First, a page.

Dose of Positivity

Have you ever considered why some people always seem to be happy and have a sense of ease about them?  They act as if they don’t have a worry in the world and you feel better just being around them. You might have assumed that everything in their life must be perfect.  But later find out that their life is just like ours...with the usual ups and downs.

You may have even discovered that this “happy” person is carrying a heavy burden, and wondered, "What’s their secret?" It seems that happiness - real happiness - has nothing to do with what is happening to us. It is more about the ability to cultivate positive emotions. In the field of positive psychology, living with a sense of ease and flow is called flourishing. And the capacity to flourish is something within all of our reach.

Getting our Daily Dose of Positivity

Fortunately, most of our experiences are far more positive than we recognize; however, because of our biological bias toward negative events, our attention is oriented toward the negative, and we disregard the positive events (Baumeister, 2001).

To overcome this negative bias requires that we intentional focus on positive events and find ways to create even more in the ordinary course of our day. Researchers have concluded that it takes from 3 to 5 positive events to overcome just one negative event (Frederickson, 2013). So it takes a conscious effort to overcome the effect of just one bad incident.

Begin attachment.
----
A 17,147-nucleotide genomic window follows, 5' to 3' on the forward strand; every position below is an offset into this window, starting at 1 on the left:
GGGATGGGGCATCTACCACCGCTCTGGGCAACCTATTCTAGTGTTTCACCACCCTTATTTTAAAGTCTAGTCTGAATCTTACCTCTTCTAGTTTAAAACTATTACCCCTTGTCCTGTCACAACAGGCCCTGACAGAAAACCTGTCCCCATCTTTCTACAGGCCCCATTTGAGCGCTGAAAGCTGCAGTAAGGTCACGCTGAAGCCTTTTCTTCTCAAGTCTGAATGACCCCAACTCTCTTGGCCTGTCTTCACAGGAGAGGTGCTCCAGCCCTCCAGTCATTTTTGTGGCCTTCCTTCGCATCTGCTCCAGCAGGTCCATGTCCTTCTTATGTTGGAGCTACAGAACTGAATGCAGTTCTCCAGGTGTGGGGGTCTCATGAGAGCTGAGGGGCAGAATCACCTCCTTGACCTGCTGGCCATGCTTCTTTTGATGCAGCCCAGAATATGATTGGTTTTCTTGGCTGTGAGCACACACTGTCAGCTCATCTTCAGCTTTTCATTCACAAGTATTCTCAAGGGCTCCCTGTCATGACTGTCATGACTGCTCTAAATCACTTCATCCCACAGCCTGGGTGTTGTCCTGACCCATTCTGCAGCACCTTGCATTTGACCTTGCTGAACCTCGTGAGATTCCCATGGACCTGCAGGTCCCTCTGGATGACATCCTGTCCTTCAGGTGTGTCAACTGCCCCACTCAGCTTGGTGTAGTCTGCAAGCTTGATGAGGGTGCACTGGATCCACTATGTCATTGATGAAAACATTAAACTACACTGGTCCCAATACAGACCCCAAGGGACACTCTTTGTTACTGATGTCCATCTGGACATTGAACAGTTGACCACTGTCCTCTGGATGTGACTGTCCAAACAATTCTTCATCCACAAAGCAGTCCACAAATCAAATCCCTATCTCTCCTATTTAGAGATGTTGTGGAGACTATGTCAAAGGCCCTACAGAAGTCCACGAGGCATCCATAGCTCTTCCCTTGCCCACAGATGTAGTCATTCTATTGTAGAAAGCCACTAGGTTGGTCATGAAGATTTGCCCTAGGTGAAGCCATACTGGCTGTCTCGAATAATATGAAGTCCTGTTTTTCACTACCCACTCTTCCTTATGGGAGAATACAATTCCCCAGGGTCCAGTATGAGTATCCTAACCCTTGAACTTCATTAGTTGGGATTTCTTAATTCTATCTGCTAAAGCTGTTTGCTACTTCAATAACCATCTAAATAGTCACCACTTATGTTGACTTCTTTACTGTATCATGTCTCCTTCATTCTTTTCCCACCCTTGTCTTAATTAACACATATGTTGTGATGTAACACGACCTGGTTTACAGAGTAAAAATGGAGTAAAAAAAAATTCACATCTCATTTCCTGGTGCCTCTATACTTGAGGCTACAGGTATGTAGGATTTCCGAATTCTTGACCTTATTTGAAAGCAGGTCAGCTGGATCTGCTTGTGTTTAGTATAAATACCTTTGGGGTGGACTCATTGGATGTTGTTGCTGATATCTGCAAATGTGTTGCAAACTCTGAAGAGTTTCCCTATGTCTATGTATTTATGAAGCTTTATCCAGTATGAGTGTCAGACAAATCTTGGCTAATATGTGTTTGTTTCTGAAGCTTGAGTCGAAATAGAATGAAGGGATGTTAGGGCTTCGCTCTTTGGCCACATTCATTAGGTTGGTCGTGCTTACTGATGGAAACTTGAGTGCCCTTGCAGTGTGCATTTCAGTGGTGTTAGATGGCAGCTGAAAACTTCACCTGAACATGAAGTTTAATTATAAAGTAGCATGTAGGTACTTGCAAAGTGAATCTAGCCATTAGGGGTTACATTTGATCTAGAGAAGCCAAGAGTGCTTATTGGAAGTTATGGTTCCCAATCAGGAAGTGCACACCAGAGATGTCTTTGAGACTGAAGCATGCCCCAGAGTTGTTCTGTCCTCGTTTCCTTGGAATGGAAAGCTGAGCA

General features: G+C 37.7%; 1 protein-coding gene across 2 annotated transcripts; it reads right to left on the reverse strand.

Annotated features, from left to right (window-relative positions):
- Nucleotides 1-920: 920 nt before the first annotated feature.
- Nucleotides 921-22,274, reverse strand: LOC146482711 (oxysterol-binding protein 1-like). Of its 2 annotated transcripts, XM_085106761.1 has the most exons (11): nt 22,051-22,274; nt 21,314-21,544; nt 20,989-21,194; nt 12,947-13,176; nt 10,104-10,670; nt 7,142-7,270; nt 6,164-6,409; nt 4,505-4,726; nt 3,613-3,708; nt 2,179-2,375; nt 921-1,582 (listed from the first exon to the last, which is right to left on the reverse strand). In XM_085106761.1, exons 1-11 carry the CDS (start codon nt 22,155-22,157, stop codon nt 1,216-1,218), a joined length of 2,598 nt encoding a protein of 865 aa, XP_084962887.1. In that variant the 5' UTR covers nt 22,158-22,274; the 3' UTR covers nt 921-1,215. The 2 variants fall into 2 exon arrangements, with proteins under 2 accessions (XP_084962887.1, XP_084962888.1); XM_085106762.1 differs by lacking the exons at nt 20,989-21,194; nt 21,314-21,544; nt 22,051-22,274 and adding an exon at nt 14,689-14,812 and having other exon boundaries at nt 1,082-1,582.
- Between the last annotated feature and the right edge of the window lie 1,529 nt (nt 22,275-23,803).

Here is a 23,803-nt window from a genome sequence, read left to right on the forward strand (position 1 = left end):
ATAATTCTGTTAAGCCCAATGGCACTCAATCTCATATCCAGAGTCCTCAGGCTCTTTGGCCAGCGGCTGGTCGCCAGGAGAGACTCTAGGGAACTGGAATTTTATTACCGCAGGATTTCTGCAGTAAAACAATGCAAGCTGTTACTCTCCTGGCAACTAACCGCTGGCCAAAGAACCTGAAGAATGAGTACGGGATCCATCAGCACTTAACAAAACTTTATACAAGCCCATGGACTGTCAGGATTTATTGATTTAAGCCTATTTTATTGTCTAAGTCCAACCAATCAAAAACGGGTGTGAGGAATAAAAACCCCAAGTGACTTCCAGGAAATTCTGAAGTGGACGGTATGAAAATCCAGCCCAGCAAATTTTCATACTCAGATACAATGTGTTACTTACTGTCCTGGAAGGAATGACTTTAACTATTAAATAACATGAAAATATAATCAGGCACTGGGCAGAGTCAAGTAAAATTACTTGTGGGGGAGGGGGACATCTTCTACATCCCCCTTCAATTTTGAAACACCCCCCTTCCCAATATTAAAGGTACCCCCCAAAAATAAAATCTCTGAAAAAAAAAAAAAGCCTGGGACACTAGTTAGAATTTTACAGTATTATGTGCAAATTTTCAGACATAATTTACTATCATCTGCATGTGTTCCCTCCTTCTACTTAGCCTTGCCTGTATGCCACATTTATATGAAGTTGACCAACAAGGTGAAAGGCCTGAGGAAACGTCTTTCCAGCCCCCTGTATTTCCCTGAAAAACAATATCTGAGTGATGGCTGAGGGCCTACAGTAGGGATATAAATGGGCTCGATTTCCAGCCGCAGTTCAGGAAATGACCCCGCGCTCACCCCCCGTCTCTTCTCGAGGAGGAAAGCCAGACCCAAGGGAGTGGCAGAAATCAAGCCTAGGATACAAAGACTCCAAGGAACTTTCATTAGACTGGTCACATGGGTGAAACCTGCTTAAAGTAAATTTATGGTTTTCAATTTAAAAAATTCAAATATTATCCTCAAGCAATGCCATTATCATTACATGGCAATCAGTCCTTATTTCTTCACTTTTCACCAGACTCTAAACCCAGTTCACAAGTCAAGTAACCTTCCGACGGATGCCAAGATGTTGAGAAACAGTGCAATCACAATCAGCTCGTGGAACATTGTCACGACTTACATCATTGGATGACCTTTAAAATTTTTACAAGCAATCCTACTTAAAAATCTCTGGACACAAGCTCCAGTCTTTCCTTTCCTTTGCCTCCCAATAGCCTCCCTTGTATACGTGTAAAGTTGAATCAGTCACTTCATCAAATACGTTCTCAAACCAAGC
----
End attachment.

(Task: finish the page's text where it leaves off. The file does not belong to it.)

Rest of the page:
Don’t wait for life to deliver some special surprise or obtain that long sought after goal to experience a sense of well-being and ease. All it takes is a commitment to proactively look for ways to bring more positive emotions into your life.

Here are a few ideas to get you started:

  • Take a moment each day to be grateful. Research shows gratitude has a tremendous impact on our feelings of well-being and generates a cascade of other positive emotions (Emmons, et al., 2003); Wood et al., 2010).
  • Pay attention to the little things. Notice how small things can bring great joy like watching children play or stopping to see the beauty and the miracle of a sunrise.
  • Find a day or at least a half day, to set your timer to alert you every hour and jot down how you are feeling. Note whether you are feeling happy, grateful, relaxed, angry, tense, frustrated, or stressed. This will help you see patterns in your life and may point to some important insights. The bonus here is that just by naming the emotion takes away the power of the negative emotions and gives power to the positive one.
  • Take note of how your body feels when you are experiencing a positive emotion vs. how your body feels when you are experiencing a negative emotion.
  • Notice the impact you have on others as you create more positive experiences for yourself. Do you see them reflect back these positive emotions?

It is a very liberating feeling to know that even though we don’t always have control over the events or circumstances in our lives, we do have a choice in how we feel.


Baumeister, Roy F. Bratslavsky; Ellen, Finkenauer; Catrin, Vohs(2001).  “Bad is Stronger Than

Good”. Review of General Psychology, Vol 5 No 4 323-370

Emmons, Robert A.; McCullough, Michael E (2003). “Counting Blessings versus burdens: an experimental investigation of gratitude and subjective well-being in daily life. Journal of Personality and Social Psychology, Vol 84(2),377-389.

Frederickson, Barbara L. (2013). “Updated thinking on Positivity Ratios”. American Psychologist, Vol 68(9), 814-822.

Wood, Alex M., Froh, Jeffrey J. Geraghty, Adam W. A. (2004). Gratitude and Well-being: A review and theoretical integration. Clinical Psychology Review, 30 (7), pp 890-905.

Happiness depends upon ourselves.
— Aristotle

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